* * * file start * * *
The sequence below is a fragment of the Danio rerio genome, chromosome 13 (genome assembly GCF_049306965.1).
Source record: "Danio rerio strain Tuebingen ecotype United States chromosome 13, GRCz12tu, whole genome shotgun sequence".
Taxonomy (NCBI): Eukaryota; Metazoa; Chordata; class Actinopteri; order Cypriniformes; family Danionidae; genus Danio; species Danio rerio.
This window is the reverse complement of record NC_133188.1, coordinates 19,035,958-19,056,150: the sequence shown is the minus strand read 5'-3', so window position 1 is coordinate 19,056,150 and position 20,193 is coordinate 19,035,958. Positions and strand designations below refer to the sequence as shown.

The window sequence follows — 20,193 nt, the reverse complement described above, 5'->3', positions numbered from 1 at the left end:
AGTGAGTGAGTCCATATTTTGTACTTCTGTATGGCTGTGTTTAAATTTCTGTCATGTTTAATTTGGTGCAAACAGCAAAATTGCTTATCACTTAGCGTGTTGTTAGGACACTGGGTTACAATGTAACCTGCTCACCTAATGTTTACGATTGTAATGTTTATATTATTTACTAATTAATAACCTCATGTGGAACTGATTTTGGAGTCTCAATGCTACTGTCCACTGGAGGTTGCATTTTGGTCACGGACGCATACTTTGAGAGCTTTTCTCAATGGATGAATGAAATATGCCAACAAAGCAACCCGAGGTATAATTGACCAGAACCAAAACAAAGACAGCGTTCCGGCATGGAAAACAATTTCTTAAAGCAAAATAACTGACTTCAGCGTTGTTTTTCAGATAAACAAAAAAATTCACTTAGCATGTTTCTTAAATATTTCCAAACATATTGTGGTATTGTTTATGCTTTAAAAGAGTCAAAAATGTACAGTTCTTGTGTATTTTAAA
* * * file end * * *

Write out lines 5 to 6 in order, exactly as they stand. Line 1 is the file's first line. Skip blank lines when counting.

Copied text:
The window sequence follows — 20,193 nt, the reverse complement described above, 5'->3', positions numbered from 1 at the left end:
AGTGAGTGAGTCCATATTTTGTACTTCTGTATGGCTGTGTTTAAATTTCTGTCATGTTTAATTTGGTGCAAACAGCAAAATTGCTTATCACTTAGCGTGTTGTTAGGACACTGGGTTACAATGTAACCTGCTCACCTAATGTTTACGATTGTAATGTTTATATTATTTACTAATTAATAACCTCATGTGGAACTGATTTTGGAGTCTCAATGCTACTGTCCACTGGAGGTTGCATTTTGGTCACGGACGCATACTTTGAGAGCTTTTCTCAATGGATGAATGAAATATGCCAACAAAGCAACCCGAGGTATAATTGACCAGAACCAAAACAAAGACAGCGTTCCGGCATGGAAAACAATTTCTTAAAGCAAAATAACTGACTTCAGCGTTGTTTTTCAGATAAACAAAAAAATTCACTTAGCATGTTTCTTAAATATTTCCAAACATATTGTGGTATTGTTTATGCTTTAAAAGAGTCAAAAATGTACAGTTCTTGTGTATTTTAAA